Yesterday, Patricia Hewitt, the Secretary of State for Trade and Industry, brought some good news to exasperated parents. From next spring, they will legally have the right to request flexible working hours from their employers. If the employer says no, they must demonstrate they have a legitimate business reason for doing so. Finally, the case may go to a tribunal if necessary.
Hewitt maintains that this measure will accelerate the move towards a better work-life balance, achieving in one generation what would have otherwise taken two decades. However, is such hype likely to match the results in three years, and will they meet their objective of creating a workplace where the majority who want to can tailor their working day without harming their job or prospects?
Hewitt first wrote About Time, The Revolution in Work and Family Life eight years ago when she was the Deputy Director of the Institute for Public Policy Research Think Tank, where she argued for a better work-life balance and varied working hours. Yesterday’s proposals reflect the balance between Hewitt’s commitment to these principles and her role in a government whose weakness is the desire to keep corporate interests satisfied, even when it adversely affects their profits.
The proposals originate from a Work and Parent Task Force report chaired by Sir George Bain. The task force recommends acting prudently with businesses, particularly small ones, since more than ninety percent of UK companies employ less than twenty staff. Many of these small businesses – forty percent owned by women – already offer flexible working hours without going bankrupt. Large corporations likewise recognise that flexible working hours mean lower turnover, fewer recruitment costs, less absenteeism, less days off, and more profit. According to one FTSE-100 companies survey, shares of a quarter of the companies with a 21st-century attitude to work have increased by 114% over five years, compared to the FTSE average of 78%.
What’s welcome about this legislation is that it recognises the right of parents to request different hours in law for the first time, giving better visibility to families. Secondly, even resistant employers will be obliged to give serious consideration to requests for flexibility, rather than dismissing them out of hand. Finally, it will theoretically make it simpler for fathers to request a customised working day, ending the misconception that work-life balance is solely a women’s issue.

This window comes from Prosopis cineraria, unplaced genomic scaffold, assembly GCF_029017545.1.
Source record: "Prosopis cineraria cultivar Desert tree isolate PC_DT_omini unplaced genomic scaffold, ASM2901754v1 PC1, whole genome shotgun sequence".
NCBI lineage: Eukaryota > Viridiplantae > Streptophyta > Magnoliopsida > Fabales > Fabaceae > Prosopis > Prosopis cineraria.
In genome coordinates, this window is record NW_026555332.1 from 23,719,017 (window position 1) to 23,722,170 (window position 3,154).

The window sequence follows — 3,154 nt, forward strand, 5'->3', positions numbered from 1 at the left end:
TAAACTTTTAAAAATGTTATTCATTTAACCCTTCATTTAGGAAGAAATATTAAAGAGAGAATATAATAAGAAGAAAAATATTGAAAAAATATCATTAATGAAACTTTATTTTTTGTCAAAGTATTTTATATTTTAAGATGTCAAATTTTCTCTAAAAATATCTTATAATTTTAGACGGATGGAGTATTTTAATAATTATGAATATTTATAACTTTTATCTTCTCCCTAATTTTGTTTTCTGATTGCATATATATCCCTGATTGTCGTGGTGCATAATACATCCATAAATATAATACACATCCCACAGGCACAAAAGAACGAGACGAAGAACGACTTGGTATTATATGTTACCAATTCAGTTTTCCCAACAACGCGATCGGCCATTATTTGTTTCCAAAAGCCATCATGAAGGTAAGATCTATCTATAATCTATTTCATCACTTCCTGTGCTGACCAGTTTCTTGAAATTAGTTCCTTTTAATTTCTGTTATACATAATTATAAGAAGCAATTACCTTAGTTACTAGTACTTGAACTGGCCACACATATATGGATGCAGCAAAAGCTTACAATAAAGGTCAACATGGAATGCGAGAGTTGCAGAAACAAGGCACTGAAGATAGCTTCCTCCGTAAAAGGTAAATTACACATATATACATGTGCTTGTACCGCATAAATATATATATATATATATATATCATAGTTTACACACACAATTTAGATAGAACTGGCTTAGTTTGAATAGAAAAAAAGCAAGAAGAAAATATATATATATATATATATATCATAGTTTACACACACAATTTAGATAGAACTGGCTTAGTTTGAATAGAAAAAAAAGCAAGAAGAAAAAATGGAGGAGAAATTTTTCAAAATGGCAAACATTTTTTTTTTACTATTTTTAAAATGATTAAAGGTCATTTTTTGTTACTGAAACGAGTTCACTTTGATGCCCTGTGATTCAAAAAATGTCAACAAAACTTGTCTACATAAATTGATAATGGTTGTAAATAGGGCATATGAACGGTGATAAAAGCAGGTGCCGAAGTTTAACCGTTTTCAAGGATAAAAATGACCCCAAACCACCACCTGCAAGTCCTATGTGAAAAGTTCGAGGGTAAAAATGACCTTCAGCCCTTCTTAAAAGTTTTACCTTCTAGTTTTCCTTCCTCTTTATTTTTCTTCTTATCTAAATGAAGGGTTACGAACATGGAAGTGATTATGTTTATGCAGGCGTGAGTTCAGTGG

However, the proposals have fundamental flaws, such as only parents of children under six or disabled children under 18 being eligible. Childcare is often challenging to find for both babies and over-sixes. The government estimates that 509,000 out of the 3.8 million working parents of children under six years of age will request changed hours, with 82% of these requests receiving approval.
Hewitt will need plenty of magic on her side to achieve even a fraction of these desired outcomes. In Britain, requests for flexible working have a long and mostly unhappy history. A recently conducted survey by the Equal Opportunities Commission shows that employers denied more than half of all requests for flexibility or offered unacceptable arrangements. Approximately one in three of those denied requests were terminated, made redundant, or had no choice but to resign.
With such a backdrop, it is understandable that low-paid workers refuse to "make trouble" as they face the real possibility of being replaced. Furthermore, employers can cite commercial or business reasons while refusing requests before the case even goes to a tribunal. Public sector workers are especially vulnerable, and a social worker requesting a 25-hour week in a department with 30% of its positions unfilled will have a tough time. If a case does go to a tribunal, the panel has no power to assess the employer’s case’s merits.
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